Port Of Spain – Health authorities Friday urged people who have travelled to countries where the Monkeypox virus has been detected and “are symptomatic” to visit their nearest health provider.
Cases of Monkeypox are being investigated in several European countries as well as the United States, Canada and Australia. Cases have also been reported in Belgium, France, and Germany.
Monkeypox is most common in remote parts of Central and West Africa.
In a statement, the ministry of health said while no “suspected” case has been detected here, minister of health Terrence Deyalsingh convened a meeting attended by the Chief Medical officer, Dr Roshan Parasram as well as Dr Erica Wheeler, the Pan American Health Organisation/World Health Organisation (PAHO/WHO) representative “to address reports of the detection of this virus” in countries overseas.
“The public is advised that the main symptoms of Moneypox are fever, rash and swollen nymph nodes. The virus is transmitted to humans through close contact with an infected person or animal or with contaminated material such as bedding,” the ministry said.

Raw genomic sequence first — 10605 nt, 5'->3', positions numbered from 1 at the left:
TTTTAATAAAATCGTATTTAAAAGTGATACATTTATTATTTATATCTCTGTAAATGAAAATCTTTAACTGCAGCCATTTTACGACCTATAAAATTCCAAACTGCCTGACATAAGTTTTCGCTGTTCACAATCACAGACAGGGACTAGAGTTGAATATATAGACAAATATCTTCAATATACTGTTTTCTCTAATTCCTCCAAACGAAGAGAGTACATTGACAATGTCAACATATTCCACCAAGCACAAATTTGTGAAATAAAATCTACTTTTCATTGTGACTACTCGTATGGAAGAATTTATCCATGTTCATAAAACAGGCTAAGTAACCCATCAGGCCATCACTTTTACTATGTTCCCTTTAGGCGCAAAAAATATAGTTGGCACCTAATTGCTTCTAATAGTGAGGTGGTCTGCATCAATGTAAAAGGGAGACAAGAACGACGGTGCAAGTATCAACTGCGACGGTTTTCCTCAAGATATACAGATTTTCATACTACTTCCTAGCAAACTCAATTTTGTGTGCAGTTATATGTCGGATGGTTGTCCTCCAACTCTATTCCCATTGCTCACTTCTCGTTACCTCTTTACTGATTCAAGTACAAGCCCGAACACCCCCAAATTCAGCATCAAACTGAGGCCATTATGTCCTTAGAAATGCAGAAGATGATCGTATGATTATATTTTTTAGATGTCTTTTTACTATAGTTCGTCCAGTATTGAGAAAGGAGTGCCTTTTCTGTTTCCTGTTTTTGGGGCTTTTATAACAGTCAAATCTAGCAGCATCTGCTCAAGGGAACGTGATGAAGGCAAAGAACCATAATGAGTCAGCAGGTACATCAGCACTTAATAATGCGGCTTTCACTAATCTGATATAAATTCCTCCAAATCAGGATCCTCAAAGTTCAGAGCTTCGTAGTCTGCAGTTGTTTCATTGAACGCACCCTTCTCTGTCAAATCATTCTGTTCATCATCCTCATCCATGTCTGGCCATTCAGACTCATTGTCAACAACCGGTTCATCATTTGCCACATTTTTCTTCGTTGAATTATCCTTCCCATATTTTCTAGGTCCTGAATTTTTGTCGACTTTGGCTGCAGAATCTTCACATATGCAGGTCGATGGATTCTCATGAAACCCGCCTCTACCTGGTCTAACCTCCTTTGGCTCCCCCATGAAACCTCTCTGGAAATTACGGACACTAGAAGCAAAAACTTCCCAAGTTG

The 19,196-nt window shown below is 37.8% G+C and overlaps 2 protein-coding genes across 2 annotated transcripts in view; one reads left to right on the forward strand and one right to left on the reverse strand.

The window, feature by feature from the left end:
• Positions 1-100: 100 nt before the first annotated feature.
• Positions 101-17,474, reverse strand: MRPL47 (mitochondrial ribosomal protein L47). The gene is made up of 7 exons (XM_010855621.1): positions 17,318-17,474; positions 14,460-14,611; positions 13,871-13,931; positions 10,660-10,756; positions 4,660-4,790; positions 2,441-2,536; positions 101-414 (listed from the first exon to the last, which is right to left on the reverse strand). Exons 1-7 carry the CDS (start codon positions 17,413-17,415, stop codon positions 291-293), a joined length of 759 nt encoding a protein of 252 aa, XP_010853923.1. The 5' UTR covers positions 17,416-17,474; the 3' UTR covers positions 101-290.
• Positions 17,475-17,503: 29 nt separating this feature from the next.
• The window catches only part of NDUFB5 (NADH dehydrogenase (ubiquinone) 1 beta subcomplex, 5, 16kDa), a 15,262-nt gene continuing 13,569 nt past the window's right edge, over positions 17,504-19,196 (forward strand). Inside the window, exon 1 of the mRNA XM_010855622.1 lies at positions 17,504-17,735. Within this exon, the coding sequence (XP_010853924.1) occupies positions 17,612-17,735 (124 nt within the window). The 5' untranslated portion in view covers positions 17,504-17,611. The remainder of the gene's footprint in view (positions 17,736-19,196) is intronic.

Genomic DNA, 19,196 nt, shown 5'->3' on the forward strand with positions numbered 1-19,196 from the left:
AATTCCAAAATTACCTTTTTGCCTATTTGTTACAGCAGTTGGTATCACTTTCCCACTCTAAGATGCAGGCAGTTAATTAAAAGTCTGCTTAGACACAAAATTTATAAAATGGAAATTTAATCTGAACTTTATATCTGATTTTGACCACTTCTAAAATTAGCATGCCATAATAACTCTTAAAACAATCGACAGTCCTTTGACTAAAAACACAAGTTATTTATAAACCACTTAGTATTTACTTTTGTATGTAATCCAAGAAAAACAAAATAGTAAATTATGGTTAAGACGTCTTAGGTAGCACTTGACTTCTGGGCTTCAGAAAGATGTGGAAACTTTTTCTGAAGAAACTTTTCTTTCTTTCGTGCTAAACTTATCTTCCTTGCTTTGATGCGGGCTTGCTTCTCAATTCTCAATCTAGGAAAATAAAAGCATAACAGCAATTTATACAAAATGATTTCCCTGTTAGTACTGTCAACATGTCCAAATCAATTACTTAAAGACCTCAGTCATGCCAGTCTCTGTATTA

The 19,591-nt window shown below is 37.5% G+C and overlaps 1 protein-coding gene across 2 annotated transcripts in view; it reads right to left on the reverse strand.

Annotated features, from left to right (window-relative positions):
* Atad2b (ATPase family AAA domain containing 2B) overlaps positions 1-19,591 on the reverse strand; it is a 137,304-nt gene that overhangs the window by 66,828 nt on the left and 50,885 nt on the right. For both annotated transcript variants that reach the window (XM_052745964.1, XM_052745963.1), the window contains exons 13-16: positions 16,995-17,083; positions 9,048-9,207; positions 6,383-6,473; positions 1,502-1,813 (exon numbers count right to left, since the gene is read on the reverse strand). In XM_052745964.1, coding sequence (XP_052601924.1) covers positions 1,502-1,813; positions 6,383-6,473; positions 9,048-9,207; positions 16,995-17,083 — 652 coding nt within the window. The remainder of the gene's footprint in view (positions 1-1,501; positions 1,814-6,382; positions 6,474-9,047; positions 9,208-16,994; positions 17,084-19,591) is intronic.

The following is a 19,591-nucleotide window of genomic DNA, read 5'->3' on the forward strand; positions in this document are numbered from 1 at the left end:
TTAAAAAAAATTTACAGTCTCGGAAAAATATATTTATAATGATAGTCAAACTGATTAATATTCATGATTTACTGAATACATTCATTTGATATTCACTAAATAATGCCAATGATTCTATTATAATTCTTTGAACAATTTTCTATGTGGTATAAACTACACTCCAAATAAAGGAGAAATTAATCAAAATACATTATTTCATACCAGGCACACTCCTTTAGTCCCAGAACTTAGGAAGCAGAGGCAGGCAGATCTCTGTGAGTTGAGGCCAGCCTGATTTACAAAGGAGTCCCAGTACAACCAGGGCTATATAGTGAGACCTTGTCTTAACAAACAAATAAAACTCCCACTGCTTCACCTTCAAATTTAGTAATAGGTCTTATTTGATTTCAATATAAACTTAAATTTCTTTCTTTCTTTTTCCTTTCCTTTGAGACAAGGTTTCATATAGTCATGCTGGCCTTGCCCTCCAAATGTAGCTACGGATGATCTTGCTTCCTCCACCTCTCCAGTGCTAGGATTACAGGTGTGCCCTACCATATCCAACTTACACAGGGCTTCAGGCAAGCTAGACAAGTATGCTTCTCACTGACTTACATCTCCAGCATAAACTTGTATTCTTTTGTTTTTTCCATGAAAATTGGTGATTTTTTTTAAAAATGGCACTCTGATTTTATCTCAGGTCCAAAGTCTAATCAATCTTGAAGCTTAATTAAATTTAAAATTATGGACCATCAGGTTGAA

It said the virus may also be transmitted from person to person by respiratory droplets.
Monkeypox is a rare disease that is caused by infection with monkeypox virus that belongs to the Orthopoxvirus genus in the family Poxviridae. The Orthopoxvirus genus also includes variola virus (which causes smallpox), vaccinia virus (used in the smallpox vaccine), and cowpox virus.
The BBC also reported today that England’s Health Secretary Sajid Javid has said another 11 cases of monkeypox have been confirmed in the UK.
The new cases come on top of the nine already identified in the country.
Javid said “most cases” are mild. He has now updated G7 health ministers on the spread of the virus, which has been detected in nine other countries outside Central and West Africa. (CMC)